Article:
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I have the following problem: Consider the identity map $id: C_{max} \rightarrow C_{int}$ where $C_{max}$ is the metric space $C([a,b],\mathbb{R})$ of continuous real valued function defined on $[a,b]$ equipped with the metric $d_{max}(f,g) = \max|f(x)-g(x)|$, and $C_{int}$ is $C([a,b],\mathbb{R})$ equipped with the integral metric, $d_{int}(f,g) = \int_{a}^b |f(x) - g(x)| dx$. Show that $id$ is a continuous linear bijection (an isomorphism) but its inverse is not continuous.

I proved continuity in the following manner: Note that it is trivially clear that the identity map $id$ is a bijection. We must then show that $id$ is continuous. For any given $\epsilon > 0$, suppose that $d_{max}(f,g) = \max|f - g| < \delta$ for $\delta < \frac{\epsilon}{b-a}$. Then we notice that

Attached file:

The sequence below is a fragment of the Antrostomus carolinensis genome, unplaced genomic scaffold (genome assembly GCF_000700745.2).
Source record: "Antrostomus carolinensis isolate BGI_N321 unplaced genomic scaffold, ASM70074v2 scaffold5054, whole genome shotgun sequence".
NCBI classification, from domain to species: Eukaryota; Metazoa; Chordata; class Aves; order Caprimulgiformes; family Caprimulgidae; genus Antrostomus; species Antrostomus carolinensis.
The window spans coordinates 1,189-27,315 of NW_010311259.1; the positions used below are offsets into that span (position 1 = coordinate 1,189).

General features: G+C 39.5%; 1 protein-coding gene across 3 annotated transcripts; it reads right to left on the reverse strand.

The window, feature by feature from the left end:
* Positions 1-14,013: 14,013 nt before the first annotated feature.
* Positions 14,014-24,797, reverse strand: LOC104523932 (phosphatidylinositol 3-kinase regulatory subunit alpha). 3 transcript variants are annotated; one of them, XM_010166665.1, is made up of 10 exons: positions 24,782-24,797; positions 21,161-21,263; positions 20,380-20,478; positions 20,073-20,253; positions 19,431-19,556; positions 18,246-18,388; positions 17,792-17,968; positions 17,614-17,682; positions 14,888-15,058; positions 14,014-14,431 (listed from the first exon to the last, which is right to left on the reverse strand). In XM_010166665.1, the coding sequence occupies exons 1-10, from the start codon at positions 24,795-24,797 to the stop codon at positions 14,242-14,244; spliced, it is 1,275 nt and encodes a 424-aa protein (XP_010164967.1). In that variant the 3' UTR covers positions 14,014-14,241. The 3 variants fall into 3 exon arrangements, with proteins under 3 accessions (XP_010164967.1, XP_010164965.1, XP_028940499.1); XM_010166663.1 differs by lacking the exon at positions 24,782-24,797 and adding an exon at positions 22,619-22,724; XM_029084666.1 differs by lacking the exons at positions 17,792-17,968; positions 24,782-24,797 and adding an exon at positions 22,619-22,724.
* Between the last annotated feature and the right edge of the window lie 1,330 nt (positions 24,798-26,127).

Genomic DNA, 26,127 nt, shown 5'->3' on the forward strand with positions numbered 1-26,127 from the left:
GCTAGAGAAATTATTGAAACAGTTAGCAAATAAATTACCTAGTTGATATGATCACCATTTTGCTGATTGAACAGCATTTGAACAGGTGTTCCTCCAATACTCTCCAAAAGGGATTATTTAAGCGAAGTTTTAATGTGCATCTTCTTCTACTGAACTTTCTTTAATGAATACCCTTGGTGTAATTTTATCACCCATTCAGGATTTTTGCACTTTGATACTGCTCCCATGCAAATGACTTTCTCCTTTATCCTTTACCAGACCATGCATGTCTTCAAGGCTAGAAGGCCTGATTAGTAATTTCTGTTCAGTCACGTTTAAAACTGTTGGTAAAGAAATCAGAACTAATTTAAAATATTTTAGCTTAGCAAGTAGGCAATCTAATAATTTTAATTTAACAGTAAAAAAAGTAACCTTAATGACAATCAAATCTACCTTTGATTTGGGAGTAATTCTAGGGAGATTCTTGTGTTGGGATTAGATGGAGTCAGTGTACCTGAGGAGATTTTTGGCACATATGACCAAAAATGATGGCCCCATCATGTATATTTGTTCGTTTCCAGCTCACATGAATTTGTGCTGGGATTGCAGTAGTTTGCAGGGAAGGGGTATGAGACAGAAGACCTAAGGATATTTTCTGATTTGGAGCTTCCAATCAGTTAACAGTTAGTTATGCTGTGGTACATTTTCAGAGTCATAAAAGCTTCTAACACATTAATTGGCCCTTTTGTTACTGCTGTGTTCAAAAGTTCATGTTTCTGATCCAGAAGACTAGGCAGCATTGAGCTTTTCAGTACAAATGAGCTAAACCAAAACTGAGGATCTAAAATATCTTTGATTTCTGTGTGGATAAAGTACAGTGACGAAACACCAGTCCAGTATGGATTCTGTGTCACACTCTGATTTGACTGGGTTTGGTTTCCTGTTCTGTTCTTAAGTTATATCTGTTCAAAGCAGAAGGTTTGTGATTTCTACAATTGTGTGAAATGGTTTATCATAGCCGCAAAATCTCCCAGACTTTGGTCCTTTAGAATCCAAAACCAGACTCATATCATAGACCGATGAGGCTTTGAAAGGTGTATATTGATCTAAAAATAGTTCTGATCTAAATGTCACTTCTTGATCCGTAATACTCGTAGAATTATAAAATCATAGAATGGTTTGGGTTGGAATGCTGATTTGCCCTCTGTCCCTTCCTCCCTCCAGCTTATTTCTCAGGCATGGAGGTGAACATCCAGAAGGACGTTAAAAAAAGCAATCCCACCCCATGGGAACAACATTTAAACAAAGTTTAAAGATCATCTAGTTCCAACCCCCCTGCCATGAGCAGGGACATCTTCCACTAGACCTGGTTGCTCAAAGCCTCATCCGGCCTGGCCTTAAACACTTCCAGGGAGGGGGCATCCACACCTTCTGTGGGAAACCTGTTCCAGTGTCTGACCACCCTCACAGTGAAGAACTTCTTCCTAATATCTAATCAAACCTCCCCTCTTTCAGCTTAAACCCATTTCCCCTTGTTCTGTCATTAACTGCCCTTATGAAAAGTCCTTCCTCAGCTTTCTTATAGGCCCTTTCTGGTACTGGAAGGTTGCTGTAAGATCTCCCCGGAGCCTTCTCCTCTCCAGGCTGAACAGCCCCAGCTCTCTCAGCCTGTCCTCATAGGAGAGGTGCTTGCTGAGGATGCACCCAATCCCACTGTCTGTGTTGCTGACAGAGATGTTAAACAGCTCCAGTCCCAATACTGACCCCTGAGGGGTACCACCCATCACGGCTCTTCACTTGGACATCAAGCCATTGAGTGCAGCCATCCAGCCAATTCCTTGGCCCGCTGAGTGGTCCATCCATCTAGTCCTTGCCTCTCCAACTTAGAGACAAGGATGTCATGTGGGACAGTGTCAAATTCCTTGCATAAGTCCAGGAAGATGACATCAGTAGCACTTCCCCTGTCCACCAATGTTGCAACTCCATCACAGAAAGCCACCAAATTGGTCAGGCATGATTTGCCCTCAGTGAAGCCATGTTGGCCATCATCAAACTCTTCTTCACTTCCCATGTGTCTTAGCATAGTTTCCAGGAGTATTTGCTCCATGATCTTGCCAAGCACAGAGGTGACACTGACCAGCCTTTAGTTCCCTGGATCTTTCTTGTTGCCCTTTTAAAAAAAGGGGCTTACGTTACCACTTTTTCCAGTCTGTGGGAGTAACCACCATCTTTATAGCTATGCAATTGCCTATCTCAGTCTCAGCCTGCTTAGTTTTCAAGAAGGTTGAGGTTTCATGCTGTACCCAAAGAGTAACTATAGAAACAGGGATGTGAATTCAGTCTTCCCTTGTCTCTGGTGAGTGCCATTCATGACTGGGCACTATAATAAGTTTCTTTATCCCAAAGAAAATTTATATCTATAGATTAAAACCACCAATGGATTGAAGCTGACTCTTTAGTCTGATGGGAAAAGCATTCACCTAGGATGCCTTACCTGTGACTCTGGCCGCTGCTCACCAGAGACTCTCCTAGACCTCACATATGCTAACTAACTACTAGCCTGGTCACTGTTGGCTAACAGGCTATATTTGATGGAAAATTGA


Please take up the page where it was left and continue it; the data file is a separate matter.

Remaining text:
\begin{align} d_{int}(f,g) &= \int^a_b|f - g|dx \\ &< \int^a_b\delta \\ &= \delta(b - a) \\ &< \epsilon. \end{align}

However, I'm absolutely stuck on showing that the inverse of ${id}^{-1}$ is not continuous. My intuition says to us proof by contradiction, but I don't know what to do here. How would I begin going about proving that fact that ${id}^{-1}$ is not continuous?

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  • $\begingroup$ hint: $f_n(x) = x^n$ on $[0,1]$ $\endgroup$ – user251257 Sep 30 '15 at 1:42
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The sequence of functions $$f_n(x) := \max(1 - n|x|,0)$$ $C_{\text{int}}([-1,1])$-converge to $0$, but $‖ f_n - 0 ‖_{C_{\text{max}}} = 1 \not\to0$.

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